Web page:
Not much excitement at Philadelphia area polls

    Low turnout means little waiting in line to vote

    As the nation is looking at a key Senatorial election in Pennsylvania today, few voters turned out this morning in Philadelphia. Some people navigated both the rain and shifting party politics.

    Blame it on the rain, or blame it on the game, but turnout was lower than even the low expectations of a primary election. Kimberly Brown, a candidate for Democratic committeewoman in Germantown says voters are not well informed.

    “There’s been a lot of negative campaigning, but not a lot on the issues and what’s going on.”

    At this West Philadelphia coffee shop, people waited in line for their morning fix, but there wasn’t a line to vote. Ryan Godfrey voted – although he had voted many times in the past, this was his first time casting a ballot in the Spring. He registered for the first time as a Democrat during the Obama presidential campaign.

    “The first primary I voted in. I registered for a party last big election and decided to try a primary vote as well.”

    His ballot had five candidates for governor, a contentious senate seat, and local issues such as the abolition of the city tax assessment board. But many voters are like Joyce White, who says she only had time to be informed about one contest.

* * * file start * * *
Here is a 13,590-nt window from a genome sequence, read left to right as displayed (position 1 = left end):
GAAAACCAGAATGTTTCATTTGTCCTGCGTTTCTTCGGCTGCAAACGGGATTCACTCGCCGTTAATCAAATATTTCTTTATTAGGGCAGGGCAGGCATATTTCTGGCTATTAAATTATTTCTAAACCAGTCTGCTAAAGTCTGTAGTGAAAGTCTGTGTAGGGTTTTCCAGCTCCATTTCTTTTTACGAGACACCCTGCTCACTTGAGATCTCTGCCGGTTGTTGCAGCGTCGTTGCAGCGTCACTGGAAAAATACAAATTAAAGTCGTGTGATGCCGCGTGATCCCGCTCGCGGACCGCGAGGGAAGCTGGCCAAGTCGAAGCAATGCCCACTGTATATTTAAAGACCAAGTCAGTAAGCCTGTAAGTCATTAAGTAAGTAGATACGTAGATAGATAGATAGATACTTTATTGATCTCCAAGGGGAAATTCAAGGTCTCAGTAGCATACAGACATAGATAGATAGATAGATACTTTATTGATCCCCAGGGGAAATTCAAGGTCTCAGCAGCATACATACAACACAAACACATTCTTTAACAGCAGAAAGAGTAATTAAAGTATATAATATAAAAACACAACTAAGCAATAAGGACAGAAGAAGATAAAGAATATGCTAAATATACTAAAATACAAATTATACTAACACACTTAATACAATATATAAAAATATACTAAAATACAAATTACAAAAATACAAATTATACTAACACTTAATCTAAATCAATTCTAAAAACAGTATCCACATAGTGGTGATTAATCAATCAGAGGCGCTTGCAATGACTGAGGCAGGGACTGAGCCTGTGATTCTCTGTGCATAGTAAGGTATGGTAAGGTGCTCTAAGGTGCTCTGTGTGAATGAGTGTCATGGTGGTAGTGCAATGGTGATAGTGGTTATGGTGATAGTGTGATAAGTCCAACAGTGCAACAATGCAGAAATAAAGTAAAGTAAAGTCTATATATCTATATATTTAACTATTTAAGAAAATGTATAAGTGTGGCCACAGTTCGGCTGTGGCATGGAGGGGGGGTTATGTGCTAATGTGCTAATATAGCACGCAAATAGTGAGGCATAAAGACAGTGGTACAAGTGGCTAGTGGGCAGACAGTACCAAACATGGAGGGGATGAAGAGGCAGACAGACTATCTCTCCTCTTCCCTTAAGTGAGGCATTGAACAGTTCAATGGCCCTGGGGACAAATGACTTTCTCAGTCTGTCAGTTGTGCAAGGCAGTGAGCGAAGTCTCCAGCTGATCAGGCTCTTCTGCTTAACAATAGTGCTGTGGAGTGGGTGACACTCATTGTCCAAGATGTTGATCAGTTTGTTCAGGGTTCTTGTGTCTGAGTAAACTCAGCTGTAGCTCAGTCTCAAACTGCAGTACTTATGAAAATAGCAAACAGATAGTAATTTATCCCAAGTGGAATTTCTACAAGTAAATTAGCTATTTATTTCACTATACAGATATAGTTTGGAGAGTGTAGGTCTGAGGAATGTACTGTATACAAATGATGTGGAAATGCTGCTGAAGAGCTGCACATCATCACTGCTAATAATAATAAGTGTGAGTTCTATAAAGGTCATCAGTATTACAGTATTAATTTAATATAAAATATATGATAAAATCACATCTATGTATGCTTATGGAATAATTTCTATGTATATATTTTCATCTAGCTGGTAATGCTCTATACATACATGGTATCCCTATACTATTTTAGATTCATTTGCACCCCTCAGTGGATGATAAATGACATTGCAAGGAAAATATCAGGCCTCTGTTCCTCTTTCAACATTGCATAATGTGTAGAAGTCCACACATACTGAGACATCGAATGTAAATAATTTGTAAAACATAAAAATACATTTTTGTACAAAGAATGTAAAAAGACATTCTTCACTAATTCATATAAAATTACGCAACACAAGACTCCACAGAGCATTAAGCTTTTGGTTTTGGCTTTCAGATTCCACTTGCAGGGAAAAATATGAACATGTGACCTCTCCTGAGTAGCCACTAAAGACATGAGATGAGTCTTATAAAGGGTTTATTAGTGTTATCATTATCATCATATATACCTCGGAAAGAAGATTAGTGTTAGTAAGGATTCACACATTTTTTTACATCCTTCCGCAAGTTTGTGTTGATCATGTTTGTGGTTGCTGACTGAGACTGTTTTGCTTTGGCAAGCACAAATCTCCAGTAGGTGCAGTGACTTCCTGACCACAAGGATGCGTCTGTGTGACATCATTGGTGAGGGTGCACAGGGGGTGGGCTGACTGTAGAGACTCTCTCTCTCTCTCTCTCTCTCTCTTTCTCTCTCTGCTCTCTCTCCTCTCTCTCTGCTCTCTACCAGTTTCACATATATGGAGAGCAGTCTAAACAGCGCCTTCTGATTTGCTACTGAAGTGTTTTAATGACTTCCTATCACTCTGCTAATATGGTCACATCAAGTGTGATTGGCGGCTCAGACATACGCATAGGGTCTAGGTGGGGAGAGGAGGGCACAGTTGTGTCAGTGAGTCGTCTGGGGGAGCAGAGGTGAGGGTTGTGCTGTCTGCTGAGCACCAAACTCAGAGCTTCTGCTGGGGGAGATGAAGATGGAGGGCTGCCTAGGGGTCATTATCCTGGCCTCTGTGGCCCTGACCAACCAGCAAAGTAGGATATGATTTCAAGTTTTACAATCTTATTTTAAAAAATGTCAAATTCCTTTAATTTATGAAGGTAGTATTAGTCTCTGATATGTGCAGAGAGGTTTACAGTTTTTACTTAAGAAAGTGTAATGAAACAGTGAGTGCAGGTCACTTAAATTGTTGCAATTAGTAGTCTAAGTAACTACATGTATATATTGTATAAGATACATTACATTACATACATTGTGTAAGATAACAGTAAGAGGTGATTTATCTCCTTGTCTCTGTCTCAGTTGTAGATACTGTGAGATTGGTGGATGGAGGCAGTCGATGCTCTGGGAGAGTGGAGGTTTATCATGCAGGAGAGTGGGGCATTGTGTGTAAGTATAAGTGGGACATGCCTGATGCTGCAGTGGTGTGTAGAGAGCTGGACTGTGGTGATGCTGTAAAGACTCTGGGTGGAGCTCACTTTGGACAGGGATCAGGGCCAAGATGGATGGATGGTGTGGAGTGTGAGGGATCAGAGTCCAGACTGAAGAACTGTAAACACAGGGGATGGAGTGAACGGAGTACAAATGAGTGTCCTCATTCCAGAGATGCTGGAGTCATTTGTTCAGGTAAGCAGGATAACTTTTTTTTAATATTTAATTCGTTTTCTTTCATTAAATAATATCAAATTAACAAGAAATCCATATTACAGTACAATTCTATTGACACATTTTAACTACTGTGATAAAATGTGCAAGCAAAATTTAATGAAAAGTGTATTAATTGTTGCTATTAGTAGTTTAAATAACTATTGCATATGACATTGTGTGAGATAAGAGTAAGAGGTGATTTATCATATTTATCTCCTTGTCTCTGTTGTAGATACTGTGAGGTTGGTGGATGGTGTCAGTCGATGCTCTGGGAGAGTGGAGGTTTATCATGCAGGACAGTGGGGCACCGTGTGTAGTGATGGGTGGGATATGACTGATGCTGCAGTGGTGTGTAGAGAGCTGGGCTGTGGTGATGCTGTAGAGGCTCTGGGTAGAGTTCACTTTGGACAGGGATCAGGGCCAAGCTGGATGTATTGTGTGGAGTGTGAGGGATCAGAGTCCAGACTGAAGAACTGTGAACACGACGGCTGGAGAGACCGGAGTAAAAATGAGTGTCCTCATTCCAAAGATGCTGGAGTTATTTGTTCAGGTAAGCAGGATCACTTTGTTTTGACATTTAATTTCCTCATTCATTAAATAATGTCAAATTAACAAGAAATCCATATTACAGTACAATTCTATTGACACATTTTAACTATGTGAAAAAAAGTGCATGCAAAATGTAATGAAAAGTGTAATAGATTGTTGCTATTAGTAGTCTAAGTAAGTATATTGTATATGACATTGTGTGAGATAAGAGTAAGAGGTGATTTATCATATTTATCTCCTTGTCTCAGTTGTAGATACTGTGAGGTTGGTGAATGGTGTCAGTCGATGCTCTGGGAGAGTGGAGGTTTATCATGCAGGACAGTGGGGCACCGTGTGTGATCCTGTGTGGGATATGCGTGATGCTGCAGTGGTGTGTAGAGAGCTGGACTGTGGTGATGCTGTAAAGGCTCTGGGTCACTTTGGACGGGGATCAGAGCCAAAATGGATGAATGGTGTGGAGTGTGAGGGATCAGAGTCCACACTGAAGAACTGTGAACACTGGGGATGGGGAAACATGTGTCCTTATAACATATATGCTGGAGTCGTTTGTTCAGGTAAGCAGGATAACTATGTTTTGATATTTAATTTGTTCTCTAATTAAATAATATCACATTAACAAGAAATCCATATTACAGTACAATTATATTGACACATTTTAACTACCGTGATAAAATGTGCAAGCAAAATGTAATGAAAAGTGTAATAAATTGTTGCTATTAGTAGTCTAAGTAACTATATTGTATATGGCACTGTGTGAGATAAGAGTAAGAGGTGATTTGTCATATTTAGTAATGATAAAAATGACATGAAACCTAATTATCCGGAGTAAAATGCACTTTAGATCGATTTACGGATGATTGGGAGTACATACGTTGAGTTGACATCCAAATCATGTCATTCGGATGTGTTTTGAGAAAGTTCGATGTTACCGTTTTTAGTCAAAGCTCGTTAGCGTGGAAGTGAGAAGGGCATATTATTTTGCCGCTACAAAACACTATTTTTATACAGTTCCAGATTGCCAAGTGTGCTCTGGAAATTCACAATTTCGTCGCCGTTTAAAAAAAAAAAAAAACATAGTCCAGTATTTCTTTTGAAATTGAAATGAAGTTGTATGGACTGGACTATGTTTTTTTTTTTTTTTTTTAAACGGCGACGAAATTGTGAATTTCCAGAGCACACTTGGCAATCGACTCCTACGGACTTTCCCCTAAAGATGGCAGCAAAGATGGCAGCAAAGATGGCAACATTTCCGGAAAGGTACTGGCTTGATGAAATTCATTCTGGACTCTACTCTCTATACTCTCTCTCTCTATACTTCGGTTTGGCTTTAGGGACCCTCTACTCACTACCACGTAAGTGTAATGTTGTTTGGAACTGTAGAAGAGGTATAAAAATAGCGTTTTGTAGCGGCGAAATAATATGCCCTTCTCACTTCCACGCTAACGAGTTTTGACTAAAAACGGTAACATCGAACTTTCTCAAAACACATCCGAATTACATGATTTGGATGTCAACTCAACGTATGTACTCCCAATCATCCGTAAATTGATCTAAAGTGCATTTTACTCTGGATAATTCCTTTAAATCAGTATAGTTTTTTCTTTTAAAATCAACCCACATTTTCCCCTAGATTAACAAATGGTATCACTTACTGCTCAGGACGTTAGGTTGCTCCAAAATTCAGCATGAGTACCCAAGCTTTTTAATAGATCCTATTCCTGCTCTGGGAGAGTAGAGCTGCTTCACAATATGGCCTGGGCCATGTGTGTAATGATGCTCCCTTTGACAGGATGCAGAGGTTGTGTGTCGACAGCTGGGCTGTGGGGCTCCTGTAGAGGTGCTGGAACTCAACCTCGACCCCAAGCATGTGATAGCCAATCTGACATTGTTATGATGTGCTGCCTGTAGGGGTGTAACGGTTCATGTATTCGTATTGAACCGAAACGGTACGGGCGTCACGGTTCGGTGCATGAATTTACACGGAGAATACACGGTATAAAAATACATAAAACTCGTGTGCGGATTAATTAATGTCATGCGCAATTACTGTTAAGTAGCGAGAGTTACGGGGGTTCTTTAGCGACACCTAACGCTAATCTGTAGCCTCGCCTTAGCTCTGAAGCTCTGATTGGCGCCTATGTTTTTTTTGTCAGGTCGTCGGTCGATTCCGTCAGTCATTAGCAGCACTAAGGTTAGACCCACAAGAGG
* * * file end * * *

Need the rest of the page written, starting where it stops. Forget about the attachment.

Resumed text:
“I wasn’t as prepared as I’d like to be. I didn’t feel I could vote for all categories.”

    Another voter says she doesn’t feel well enough informed because she doesn’t watch TV and never saw the candidates commercials. Other voters say they don’t know all the candidates in the crowded gubernatorial race.

    Pat Warner, a Democrat had a hard time getting excited about a candidate. He voted by a process of elimination.

    “I know what I don’t want, and I felt there were candidates with bad ideas. I went with the one I think will win against a Republican candidate.”

    Although most of the attention – locally and nationally – has been paid to the Democratic Senate race in Pennsylvania, some Republican voters say choosing the City Republican Committee is the most important local GOP election in years.

    Want a digest of WHYY’s programs, events & stories? Sign up for our weekly newsletter.

    It will take 126,000 members this year for great news and programs to thrive. Help us get to 100% of the goal.